Dead Technology Walking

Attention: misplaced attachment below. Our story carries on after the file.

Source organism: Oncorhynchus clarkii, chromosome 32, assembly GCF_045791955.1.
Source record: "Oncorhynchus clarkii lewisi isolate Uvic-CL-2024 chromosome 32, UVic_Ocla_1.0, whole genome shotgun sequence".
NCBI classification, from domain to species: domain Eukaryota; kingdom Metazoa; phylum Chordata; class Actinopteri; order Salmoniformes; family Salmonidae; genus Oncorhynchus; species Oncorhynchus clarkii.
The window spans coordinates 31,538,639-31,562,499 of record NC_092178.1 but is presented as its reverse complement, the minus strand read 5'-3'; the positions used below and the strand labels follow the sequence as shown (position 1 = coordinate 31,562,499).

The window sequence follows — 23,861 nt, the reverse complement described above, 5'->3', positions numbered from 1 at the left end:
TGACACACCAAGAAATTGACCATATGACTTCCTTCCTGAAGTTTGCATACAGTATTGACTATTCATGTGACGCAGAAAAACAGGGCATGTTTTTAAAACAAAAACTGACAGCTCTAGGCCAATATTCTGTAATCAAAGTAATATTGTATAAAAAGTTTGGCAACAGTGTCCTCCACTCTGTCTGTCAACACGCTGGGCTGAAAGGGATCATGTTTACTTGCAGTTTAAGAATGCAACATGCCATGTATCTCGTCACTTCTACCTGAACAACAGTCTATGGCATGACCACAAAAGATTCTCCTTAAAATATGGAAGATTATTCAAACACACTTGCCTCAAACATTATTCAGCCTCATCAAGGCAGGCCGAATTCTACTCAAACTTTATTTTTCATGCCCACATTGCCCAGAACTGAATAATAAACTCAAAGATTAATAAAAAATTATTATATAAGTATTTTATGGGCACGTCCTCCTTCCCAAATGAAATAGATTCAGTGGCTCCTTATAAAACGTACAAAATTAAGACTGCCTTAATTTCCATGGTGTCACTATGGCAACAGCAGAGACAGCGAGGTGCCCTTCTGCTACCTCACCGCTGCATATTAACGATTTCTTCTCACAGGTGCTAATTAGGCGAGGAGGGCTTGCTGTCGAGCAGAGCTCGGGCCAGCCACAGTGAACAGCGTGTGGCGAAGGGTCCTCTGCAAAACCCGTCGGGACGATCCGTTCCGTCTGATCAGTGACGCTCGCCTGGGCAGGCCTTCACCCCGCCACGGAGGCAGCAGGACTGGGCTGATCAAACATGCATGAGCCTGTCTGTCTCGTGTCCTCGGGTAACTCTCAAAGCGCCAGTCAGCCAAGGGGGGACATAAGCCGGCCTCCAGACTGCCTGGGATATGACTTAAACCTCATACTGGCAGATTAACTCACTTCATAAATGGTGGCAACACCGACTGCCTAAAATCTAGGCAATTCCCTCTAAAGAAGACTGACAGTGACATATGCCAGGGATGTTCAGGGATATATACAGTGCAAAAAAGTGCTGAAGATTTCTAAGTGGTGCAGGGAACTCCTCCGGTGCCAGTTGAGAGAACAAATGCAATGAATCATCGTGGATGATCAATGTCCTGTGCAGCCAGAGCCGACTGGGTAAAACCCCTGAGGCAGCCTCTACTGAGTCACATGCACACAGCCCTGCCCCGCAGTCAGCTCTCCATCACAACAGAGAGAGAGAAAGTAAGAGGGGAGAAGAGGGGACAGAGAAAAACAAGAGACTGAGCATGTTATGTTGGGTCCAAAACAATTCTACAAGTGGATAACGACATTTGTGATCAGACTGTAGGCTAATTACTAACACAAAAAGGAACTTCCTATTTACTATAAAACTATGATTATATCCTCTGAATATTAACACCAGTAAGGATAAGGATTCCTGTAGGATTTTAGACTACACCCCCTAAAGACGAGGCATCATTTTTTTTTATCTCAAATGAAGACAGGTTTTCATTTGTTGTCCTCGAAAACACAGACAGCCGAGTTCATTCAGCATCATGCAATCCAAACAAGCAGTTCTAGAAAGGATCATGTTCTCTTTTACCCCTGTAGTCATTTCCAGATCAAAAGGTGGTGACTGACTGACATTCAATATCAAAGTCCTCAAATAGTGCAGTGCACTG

Deader than Microsoft's new iPod competitor Zune this holiday gift buying season will be HD radio. Expensive. It has no rhyme nor reason to anyone who doesn't own or operate a radio station. It's remarkable to me that any sane radio executive can believe that HD radio will give the industry the rebirth it needs to satisfy its prime audience -- Wall Street investors -- I mean, listeners. Now, if someone would invent a radio with pictures that would start a revolution. Wait, someone did. The inventors of cell phones and MP3 devices. So how can radio be so sure HD spells relief? From my perspective its wishful thinking. The reality is consumers want better programming. You don't hear them clamoring for better audio. They rarely mention it. They want fewer commercials (please, not less is more). Less insulting commercials -- meaning stations would have to stand up to advertisers and agencies that want to continue cramming 45 seconds of meaningless copy into 30 seconds of time. Jocks that know the music -- and not sound like they're playing music in between personal phone calls. More variety -- not sweepers that try to con listeners into believing their radio station is playing more variety. Local stuff -- radio since consolidation seems to want to be bigger than local. Listeners like community -- they like local. The Internet is big but it is about community -- local. Hint. Hint. Even my Gen Y students tell me at USC that they want stations to be more locally oriented. If you find any of this hard to believe let me remind you that the next generation reveres public radio's KCRW in Los Angeles (i.e., "Morning Becomes Eclectic" etc). And KCRW is on it when it comes to utilizing the Internet in an effective way. In fact, KCRW is Los Angeles and nothing but Los Angeles yet it has a growing -- forgive me -- national market for people who want to hear "Los Angeles" radio. I'm sure you get the distinction. You owe it to yourself this holiday season to give the gift that keeps on giving -- no, not expensive, meaningless HD radios -- a trip to Southern California for a radio exec on your list to sit in a hotel room for a few days and go back to school on tomorrow's radio. KCRW is showing that radio does not have to be anything more than old technology with tons of new ideas.